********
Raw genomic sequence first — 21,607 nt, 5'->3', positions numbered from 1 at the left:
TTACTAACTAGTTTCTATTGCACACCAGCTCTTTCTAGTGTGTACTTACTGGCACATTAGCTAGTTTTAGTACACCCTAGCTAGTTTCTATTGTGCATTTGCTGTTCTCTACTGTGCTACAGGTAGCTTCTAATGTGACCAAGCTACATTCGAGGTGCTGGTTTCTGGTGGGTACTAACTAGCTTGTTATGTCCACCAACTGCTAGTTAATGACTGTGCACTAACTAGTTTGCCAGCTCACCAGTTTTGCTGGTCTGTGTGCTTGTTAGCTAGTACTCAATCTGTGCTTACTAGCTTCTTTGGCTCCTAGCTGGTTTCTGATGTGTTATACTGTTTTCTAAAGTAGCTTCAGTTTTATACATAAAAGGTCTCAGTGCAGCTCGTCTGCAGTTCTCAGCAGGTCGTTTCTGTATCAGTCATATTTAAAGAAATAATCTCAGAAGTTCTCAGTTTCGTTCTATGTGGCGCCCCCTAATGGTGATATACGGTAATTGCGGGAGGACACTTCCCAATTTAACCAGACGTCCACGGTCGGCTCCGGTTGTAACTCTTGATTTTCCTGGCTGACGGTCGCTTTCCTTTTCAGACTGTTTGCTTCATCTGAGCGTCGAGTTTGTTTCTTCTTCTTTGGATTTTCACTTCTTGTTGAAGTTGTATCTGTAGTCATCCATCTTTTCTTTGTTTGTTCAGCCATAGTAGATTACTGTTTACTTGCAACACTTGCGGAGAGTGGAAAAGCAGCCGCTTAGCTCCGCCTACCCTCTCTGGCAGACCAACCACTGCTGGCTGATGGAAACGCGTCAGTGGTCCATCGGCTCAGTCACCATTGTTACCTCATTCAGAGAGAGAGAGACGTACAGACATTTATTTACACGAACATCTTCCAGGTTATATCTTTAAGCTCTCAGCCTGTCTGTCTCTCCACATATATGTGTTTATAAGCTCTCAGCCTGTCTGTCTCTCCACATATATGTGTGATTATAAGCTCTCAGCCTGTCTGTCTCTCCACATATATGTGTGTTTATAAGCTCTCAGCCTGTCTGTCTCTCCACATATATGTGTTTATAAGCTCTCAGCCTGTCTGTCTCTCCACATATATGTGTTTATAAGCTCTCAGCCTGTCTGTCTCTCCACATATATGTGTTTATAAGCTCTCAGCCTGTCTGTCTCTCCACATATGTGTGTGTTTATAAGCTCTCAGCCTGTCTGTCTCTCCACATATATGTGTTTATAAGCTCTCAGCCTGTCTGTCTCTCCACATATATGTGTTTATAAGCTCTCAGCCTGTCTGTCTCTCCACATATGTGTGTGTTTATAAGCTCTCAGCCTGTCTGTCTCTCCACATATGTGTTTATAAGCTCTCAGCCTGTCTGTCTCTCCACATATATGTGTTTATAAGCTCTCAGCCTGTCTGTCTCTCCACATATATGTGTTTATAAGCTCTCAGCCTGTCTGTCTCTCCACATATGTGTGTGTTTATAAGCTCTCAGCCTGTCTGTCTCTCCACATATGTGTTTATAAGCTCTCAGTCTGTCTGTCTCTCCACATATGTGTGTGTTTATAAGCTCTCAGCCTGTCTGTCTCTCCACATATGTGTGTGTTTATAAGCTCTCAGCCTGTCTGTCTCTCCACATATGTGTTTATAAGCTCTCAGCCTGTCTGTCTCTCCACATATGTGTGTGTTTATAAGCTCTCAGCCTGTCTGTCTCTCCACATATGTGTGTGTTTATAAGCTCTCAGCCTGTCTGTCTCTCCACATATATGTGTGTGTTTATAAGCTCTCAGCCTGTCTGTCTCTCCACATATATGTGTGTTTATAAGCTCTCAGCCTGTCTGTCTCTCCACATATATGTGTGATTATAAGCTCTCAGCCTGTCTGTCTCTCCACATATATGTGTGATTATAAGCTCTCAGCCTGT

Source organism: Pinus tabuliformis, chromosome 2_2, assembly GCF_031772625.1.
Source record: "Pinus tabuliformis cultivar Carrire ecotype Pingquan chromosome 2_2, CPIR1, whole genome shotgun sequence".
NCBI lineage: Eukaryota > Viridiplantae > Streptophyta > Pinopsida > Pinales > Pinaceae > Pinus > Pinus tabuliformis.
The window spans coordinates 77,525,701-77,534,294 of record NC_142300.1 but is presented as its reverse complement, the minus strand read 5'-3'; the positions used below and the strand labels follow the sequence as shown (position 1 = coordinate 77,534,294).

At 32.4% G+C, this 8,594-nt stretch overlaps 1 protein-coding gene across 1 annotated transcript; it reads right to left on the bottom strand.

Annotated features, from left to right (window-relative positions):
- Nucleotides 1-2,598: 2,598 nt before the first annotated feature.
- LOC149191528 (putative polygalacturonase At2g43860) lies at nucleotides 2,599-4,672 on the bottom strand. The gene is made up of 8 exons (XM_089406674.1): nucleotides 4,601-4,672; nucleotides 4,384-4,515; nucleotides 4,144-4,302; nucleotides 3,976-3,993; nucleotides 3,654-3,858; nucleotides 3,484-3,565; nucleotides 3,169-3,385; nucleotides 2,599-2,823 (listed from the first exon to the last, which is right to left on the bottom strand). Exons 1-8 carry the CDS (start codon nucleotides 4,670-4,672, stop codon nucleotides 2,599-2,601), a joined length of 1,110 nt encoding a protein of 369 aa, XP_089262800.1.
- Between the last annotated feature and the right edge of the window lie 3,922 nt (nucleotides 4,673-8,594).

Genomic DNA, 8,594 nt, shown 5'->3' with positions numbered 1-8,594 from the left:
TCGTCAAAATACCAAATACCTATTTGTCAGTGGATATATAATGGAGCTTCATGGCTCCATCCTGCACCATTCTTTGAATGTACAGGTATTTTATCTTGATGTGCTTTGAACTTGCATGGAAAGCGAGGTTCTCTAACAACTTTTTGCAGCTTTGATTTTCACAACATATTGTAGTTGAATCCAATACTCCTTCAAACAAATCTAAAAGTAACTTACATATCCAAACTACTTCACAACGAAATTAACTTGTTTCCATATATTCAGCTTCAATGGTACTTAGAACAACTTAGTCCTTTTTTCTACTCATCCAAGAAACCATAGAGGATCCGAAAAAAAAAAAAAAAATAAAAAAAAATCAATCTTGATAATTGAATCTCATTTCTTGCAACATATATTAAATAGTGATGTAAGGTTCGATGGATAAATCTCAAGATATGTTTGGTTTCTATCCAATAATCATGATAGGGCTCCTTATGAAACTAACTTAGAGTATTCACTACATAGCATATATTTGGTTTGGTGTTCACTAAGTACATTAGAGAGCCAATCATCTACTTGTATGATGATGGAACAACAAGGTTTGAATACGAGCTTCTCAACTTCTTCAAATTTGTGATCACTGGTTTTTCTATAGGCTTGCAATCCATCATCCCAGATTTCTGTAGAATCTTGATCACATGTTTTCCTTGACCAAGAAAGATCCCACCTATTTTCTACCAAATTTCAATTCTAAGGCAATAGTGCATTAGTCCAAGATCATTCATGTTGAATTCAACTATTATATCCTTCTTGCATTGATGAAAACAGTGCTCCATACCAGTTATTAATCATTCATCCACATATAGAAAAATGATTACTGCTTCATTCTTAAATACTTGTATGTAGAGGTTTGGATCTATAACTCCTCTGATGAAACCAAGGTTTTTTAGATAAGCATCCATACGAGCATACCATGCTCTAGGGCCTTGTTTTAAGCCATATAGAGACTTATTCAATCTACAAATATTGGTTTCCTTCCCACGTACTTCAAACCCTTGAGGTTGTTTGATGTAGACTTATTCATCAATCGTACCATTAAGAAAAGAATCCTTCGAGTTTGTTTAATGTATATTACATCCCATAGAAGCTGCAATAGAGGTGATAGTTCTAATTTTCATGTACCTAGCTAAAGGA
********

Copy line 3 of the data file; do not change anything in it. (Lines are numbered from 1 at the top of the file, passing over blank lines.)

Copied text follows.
Source organism: Pinus tabuliformis, chromosome 2_2, assembly GCF_031772625.1.